2

"Chibi" or "super deformed" (SD) is a "cartoonish" art style that involves making characters two to three heads tall. One example of a well-known work that consistently uses a chibi art style is the comic strip Peanuts by Charles Schulz, as well as its animated adaptations. I understand a couple uses of the chibi style:

  • To make characters appear "cute" in an exaggerated manner, as the brain associates a larger head compared to the body and simpler facial features with protective instinct.
  • To keep faces visible in wide shots, which was required in two-dimensional low-definition video games (roughly pre-1997).

But I also see drawbacks. For example, because the arms are usually not long enough to touch the top of the head, it becomes difficult to animate a character doing any of these:

  • Pulling a shirt over the head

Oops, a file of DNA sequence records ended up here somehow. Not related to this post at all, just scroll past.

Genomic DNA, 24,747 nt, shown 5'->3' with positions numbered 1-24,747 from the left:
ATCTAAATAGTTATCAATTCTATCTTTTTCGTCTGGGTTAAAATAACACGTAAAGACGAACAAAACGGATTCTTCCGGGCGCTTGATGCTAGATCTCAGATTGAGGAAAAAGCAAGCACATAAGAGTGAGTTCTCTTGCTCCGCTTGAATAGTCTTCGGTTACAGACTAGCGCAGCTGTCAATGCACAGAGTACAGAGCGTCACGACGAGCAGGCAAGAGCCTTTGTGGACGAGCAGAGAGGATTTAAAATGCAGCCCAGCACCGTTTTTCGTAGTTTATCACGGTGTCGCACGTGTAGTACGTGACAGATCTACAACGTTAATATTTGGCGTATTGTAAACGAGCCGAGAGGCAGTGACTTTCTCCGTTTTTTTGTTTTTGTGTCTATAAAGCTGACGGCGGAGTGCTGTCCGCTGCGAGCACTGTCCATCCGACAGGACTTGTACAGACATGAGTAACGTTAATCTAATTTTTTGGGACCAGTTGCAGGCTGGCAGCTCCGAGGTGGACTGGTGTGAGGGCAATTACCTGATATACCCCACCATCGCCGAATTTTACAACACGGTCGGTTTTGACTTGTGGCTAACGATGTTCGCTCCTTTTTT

• Putting a hat on
  • Dressing one's own hair

What are the common solutions to this in chibi illustration and animation?

  • 1
    Artistic freedom? In the specific case of the Peanuts, it's probably their parents doing it! – usr2564301 Oct 27 '14 at 8:32
  • 1
    you might want to take notes from the south park show. watch a few episodes and see how they do things. – Jake Nov 2 '14 at 11:31
1

This is something I think about from time to time when drawing. When it comes to cute, alternative styles like this, you have some freedom to get away with things that might be impossible or unfeasible -- in some cases, you may have arms lengthening unnaturally for a moment (it doesn't look as unusual as you'd think in context), or the character openly acknowledging this drawback. "Stretching the truth" a little bit would not be uncommon, however!

The Samurai Pizza Cats are about 3 heads tall, and they could get away with touching their toes or the tops of their heads (if they removed their helmets, perhaps). Super Mario is also 3 heads tall -- 2 in Paper Mario and some older artwork -- and he's still depicted as able to do a wide range of things in both forms, though a few of them involve some deformation (see his attacks in Super Smash Bros, or read the comic Super Mario Adventures). It's all about the style.

Your Answer

By clicking “Post Your Answer”, you agree to our terms of service, privacy policy and cookie policy

Not the answer you're looking for? Browse other questions tagged or ask your own question.